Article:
My response to that is, of course they don't understand. You have to live this to really get it. That is also true of emotional pain, mental health issues or a tragic life event. We never can truly put ourselves in the shoes of another. And even if we could, it still wouldn't be the same. We are all built differently, with a different set of life's circumstances to help or hinder in the dealing of it.
The argument of the alcoholic comes to mind; I drink because my father drank, says one son. The other son says, I don't drink because my father drank. Whose right about the father's influence? They both are of course, because they are individuals, and individual people respond differently to the same set of circumstances.
The same disease, condition or life event will have similarities to others who are dealing with it, but it can never be the same. We have all been raised differently to deal with adversity, and that in itself will affect the way each of us responds.
My physiotherapist was talking to me about my resilience yesterday. She complimented me on how I have the ability to keep going, to never give up. I have to say it's not the first time I have heard that. I don't give up. I have never really given up, but there have been times when I have wanted to, when I had had enough, my fight felt like it was gone. I think that scared my family more than any other thing. It seemed to be more concerning for them then the many hours I was hooked up to many machines in the I.C.U, when I couldn't walk and the many other things they have dealt with They were lost, they didn't know that person, and found it hard to help me.
My point is, you have to help yourself. You must be on your own side for others to be on your side too. That means trying things you don't want to try, doing things you don't feel like doing, and getting up and being up when you don't want to be up. Physio,exercise,chiropractor,acupuncture,osteopathy,naturopath,pain clinic,medications,meditations,massage,supplements athletic therapy,aqua therapy,laser treatments, ultrasound treatment, ice, heat, over the counter rubs and medications, and so much more. Those are the things I have tried and continue to be open to.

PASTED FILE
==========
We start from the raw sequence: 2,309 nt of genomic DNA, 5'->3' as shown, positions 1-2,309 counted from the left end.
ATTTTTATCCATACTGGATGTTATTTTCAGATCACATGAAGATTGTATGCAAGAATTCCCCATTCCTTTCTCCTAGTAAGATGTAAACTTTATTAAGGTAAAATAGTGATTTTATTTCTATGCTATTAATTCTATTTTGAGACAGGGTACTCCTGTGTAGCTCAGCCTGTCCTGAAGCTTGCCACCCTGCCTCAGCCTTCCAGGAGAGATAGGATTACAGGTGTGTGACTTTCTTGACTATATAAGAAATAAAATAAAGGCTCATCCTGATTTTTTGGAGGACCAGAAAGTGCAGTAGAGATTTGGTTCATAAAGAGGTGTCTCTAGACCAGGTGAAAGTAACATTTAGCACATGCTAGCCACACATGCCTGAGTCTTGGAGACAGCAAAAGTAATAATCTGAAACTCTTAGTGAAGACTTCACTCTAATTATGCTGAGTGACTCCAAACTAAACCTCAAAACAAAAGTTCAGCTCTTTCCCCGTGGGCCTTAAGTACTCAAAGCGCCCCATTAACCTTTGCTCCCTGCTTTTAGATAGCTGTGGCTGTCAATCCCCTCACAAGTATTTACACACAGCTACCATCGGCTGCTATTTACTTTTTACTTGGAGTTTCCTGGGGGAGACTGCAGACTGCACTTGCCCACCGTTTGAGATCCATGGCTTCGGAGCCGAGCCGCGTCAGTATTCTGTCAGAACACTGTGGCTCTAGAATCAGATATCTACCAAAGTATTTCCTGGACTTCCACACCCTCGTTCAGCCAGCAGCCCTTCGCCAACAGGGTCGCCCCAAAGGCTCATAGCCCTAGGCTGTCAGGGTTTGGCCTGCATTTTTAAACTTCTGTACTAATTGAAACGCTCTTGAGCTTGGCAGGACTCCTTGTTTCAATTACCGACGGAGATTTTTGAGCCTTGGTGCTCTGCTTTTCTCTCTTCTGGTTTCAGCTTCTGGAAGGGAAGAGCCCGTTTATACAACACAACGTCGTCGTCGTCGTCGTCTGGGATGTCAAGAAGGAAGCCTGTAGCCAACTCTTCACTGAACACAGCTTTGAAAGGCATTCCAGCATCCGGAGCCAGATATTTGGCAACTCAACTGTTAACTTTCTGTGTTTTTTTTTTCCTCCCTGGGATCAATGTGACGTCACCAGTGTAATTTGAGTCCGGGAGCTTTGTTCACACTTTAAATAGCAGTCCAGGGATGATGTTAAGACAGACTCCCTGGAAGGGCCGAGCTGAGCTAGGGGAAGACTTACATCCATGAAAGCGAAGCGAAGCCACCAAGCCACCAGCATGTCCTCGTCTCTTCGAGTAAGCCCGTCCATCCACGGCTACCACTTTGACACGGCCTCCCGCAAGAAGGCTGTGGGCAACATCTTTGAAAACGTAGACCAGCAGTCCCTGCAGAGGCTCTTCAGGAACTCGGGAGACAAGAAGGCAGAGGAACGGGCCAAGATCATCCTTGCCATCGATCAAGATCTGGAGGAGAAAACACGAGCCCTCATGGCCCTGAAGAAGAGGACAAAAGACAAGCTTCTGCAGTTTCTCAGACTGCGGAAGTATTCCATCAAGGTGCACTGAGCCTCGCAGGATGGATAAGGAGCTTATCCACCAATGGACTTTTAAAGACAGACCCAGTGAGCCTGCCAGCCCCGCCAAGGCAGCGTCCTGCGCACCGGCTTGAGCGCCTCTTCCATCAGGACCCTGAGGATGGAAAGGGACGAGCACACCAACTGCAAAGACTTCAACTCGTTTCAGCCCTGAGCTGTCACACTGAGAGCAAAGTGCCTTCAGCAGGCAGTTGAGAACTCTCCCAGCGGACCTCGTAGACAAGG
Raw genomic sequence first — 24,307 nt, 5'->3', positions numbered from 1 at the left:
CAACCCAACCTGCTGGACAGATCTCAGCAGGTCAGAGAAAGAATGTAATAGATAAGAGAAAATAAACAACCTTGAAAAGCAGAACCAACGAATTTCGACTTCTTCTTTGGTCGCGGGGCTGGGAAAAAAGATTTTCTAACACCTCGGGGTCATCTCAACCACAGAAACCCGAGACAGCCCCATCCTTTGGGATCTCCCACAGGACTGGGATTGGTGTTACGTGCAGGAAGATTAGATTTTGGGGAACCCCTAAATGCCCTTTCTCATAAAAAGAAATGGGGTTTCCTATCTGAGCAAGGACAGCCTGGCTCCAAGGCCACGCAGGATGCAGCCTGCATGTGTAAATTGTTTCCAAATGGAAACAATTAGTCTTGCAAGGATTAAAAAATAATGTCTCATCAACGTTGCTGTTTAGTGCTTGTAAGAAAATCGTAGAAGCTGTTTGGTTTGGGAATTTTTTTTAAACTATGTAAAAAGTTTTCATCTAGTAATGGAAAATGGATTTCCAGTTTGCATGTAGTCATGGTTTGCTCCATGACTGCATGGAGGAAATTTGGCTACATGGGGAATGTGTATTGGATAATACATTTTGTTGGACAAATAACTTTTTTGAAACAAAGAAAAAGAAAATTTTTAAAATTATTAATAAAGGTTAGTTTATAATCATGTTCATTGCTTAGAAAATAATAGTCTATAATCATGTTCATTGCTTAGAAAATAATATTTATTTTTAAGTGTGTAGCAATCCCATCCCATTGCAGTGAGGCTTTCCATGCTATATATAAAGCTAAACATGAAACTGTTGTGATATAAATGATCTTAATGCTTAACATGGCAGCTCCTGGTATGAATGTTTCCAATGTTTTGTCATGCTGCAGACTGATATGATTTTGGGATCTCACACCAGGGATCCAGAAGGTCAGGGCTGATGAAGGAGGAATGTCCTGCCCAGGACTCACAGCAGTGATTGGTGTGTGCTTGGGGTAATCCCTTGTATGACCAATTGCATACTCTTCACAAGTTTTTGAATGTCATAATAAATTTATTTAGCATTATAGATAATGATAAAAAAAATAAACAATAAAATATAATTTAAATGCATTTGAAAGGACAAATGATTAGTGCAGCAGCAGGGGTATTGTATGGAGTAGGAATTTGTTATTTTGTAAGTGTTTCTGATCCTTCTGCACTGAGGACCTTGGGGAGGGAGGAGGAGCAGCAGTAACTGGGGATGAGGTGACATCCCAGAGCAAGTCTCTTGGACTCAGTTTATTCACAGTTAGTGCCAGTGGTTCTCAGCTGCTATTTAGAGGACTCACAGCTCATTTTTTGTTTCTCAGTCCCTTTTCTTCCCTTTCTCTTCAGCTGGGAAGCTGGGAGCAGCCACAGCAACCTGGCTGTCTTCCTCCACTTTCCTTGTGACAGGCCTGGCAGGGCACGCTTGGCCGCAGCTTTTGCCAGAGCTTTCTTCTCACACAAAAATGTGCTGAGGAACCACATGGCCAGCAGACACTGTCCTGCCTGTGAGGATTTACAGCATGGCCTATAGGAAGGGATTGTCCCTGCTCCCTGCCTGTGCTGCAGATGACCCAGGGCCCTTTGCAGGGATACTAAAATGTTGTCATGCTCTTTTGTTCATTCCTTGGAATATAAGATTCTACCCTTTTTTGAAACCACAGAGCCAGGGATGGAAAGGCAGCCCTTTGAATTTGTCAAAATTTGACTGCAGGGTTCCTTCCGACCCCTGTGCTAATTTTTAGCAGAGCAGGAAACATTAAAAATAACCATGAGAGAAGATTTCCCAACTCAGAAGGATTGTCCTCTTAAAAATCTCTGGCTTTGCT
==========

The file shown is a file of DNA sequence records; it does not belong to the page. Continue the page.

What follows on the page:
I have seen, a MD, Internist,endocrinologist,gynaecologist,orthopaedic surgeons, Physiatrists(rehab doctor), Respirologist, ear, nose and throat
doctor,Urologist,neurologist,neurosurgeon, cardiologist and those are the ones I remember. Our system in Canada is such that you cannot just call a specialist and go see them. It must be warranted, and usually suggested by, then referred by your family doctor.
Most of these doctors have or still do deal in one way or another my spinal cord injury. Those that don't are because of the sarcoidosis and spinal stenosis.
This is all very time consuming and usually involves travel and out of pocket expenses. The thing is, I have always felt that I had to give it my all. In some cases they have not helped much, but in others their particular expertise has been the exact thing I have needed.
I am an involved and informed patient, I listen, ask prepared questions, then decide with the doctor if a drug, treatment or new test is what's needed. Being a passive patient, leaves you feeling your life is in somebody else's hands. It already feels out of control because of pain or injury, so that's my way of being in partnership with my physicians. I have gained a lot of respect from them by doing so.
My family and friends know that I have done, and tried everything to help myself. It makes it easier for them to then help me.
My point is, if you're sitting waiting for somebody else to save you, it ain't going to happen. Save yourself, be your best self in every situation, not just when you feel good. If you do for yourself, others are more willing to do for you what is needed.
There are times in every person's life when they need others to just pick them up and do what is needed and that's okay; however if that is your everyday expectation you will be left behind.
Others become as overwhelmed as you are. They do not know what to do or how to help you. Caregiving is a draining existence if there isn't a reprieve. We need to give that reprieve even if we don't feel strong enough to do so. Be kind and respectful and most of all appreciate those who care for you.
I just watched a little clip that I think says it all, here it is.
Our greatest glory is not in never failing, but in rising up every time we fail. -Ralph Waldo Emerson.